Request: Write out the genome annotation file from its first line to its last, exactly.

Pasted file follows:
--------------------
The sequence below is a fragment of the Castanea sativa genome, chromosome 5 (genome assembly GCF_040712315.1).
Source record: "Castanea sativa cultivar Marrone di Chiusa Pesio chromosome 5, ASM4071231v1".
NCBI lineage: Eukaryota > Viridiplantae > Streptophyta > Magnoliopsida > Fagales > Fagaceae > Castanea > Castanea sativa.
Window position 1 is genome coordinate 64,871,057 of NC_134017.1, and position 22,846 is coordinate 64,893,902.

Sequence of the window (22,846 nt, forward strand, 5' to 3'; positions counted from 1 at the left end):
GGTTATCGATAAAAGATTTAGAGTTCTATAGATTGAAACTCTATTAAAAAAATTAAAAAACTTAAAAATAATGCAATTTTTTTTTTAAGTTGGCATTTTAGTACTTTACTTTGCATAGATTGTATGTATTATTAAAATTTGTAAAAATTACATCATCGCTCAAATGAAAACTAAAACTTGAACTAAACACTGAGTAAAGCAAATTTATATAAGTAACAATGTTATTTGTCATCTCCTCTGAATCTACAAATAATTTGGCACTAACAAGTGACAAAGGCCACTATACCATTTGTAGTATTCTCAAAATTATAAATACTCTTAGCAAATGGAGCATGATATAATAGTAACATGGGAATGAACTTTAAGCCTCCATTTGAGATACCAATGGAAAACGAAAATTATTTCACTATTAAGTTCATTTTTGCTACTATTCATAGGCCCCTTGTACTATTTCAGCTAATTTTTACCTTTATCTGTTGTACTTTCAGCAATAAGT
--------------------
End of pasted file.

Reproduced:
The sequence below is a fragment of the Castanea sativa genome, chromosome 5 (genome assembly GCF_040712315.1).
Source record: "Castanea sativa cultivar Marrone di Chiusa Pesio chromosome 5, ASM4071231v1".
NCBI lineage: Eukaryota > Viridiplantae > Streptophyta > Magnoliopsida > Fagales > Fagaceae > Castanea > Castanea sativa.
Window position 1 is genome coordinate 64,871,057 of NC_134017.1, and position 22,846 is coordinate 64,893,902.

Sequence of the window (22,846 nt, forward strand, 5' to 3'; positions counted from 1 at the left end):
GGTTATCGATAAAAGATTTAGAGTTCTATAGATTGAAACTCTATTAAAAAAATTAAAAAACTTAAAAATAATGCAATTTTTTTTTTAAGTTGGCATTTTAGTACTTTACTTTGCATAGATTGTATGTATTATTAAAATTTGTAAAAATTACATCATCGCTCAAATGAAAACTAAAACTTGAACTAAACACTGAGTAAAGCAAATTTATATAAGTAACAATGTTATTTGTCATCTCCTCTGAATCTACAAATAATTTGGCACTAACAAGTGACAAAGGCCACTATACCATTTGTAGTATTCTCAAAATTATAAATACTCTTAGCAAATGGAGCATGATATAATAGTAACATGGGAATGAACTTTAAGCCTCCATTTGAGATACCAATGGAAAACGAAAATTATTTCACTATTAAGTTCATTTTTGCTACTATTCATAGGCCCCTTGTACTATTTCAGCTAATTTTTACCTTTATCTGTTGTACTTTCAGCAATAAGT